• Patchy red or silver rash with a red raised edge and clear centre
  • Scaly, dry and itchy skin
  • Blistered skin (severe infection)
  • Inflammation of the infected skin
  • Pus-filled sores (severe infection)
  • Multiple rings that may merge together (severe infection)

Ringworm is a contagious infection that can be spread through close skin-to-skin contact.

What causes ringworm?

Ringworm is caused by a type of fungi known as dermatophytes. It predominantly affects the skin, hair, and nails because these parts of the body contain keratin, something that fungal infections thrive off. Anyone can contract this infection but it is more common in children and pet owners. Ringworm is spread through close contact between humans but also between animal and human as ringworm can also affect animals. It’s important to always wash your hands after touching an animal just incase they are infected with ringworm or other contagious diseases.

Some people are more at risk of catching this infection and certain health conditions make you more susceptible to infections. Those with weakened immune systems can catch infections such as these easily and it can hard to fight the infection, this is why it’s particularly important to be careful around people with HIV or AIDS if you have ringworm as it could be dangerous for them to catch even minor infections.

The very young and the very old are more at risk of developing fungal infections as well as those who are overweight, have poor circulation, have atherosclerosis (hardened arteries), receiving medical treatment such as chemotherapy or steroid medicines as these can lower the immune system, and those who have diabetes.Fungal infections of the feet are particularly dangerous for diabetics and they should take extra care to avoid infections or seek treatment straight away if infected.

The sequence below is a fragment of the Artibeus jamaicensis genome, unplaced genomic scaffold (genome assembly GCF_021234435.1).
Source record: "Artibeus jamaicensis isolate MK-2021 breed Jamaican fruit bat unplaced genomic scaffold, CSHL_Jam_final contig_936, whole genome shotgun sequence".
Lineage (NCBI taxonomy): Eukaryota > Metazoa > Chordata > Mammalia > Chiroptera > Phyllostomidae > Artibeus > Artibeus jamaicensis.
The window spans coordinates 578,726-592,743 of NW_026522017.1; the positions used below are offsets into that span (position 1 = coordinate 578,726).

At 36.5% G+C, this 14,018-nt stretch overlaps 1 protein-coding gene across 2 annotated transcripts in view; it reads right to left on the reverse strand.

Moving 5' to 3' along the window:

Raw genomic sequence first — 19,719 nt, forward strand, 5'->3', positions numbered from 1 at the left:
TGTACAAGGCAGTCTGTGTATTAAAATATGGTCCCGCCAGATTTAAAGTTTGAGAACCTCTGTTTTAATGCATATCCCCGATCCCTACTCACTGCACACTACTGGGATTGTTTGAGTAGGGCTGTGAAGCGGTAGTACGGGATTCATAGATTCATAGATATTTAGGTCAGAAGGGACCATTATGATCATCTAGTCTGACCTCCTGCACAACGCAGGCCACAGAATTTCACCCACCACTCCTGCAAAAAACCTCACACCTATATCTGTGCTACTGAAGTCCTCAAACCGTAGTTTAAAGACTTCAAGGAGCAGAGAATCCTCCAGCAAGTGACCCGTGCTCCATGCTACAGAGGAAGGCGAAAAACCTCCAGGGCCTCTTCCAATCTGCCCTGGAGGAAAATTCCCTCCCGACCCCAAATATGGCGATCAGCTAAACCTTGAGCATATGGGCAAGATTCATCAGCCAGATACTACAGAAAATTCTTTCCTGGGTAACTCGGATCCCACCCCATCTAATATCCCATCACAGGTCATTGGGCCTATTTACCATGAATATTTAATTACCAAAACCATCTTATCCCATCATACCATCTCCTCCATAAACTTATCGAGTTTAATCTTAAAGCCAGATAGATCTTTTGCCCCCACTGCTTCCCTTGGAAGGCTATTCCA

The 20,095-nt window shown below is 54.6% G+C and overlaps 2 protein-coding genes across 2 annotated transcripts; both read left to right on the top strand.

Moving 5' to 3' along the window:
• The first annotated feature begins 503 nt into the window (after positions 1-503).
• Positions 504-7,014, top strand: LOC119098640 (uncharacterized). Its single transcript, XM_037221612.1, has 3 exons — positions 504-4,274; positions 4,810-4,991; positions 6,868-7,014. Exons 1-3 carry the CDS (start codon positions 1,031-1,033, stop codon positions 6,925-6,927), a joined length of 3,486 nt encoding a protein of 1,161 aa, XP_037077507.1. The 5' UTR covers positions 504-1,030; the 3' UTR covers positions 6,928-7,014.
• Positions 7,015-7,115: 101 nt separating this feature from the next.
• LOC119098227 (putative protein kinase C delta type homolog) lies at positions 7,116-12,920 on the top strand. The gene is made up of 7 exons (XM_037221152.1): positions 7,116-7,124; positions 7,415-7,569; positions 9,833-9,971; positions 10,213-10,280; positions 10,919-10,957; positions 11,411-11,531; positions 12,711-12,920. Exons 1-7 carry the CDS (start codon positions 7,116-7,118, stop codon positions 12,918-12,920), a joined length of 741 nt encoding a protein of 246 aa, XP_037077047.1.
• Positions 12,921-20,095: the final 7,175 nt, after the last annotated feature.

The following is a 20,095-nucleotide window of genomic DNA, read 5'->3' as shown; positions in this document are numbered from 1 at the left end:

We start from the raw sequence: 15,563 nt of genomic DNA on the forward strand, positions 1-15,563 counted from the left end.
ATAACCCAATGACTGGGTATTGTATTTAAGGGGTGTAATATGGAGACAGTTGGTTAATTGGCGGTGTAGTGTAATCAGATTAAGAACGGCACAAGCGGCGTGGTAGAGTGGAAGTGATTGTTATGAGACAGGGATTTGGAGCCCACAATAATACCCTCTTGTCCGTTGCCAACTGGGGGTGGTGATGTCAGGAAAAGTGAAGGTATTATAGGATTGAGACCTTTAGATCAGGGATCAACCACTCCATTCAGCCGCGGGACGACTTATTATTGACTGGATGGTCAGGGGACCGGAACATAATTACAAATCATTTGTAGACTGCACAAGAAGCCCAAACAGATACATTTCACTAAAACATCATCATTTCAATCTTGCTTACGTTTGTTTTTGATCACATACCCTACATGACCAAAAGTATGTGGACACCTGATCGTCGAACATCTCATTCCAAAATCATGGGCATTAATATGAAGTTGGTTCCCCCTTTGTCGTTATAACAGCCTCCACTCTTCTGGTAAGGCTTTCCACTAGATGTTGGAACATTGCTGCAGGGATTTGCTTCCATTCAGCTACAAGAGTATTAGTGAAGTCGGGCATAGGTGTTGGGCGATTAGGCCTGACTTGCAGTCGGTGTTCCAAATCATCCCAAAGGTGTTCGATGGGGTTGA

How is ringworm treated?

Depending on which part of the body the ringworm is and how severe it is will determine the type of treatment you receive. Sometimes ringworm can be mistaken for other skin conditions such as eczema so it’s important to get a proper diagnosis so it’s treated in the right way.

Topical antifungal medicines are usually prescribed to clear and heal the infection. Creams are applied directly to the affected area to attack and kill the dermatophyte fungus. These treatments are usually applied twice a day for around one to two weeks when you should see your infection cleared. However, if the infection is still persisting and antifungal creams have not worked you may need to take antifungal tablets. For ringworm of the scalp, antifungal shampoos are prescribed. Antifungal treatments for ringworm available to buy at Doctor-4-U include: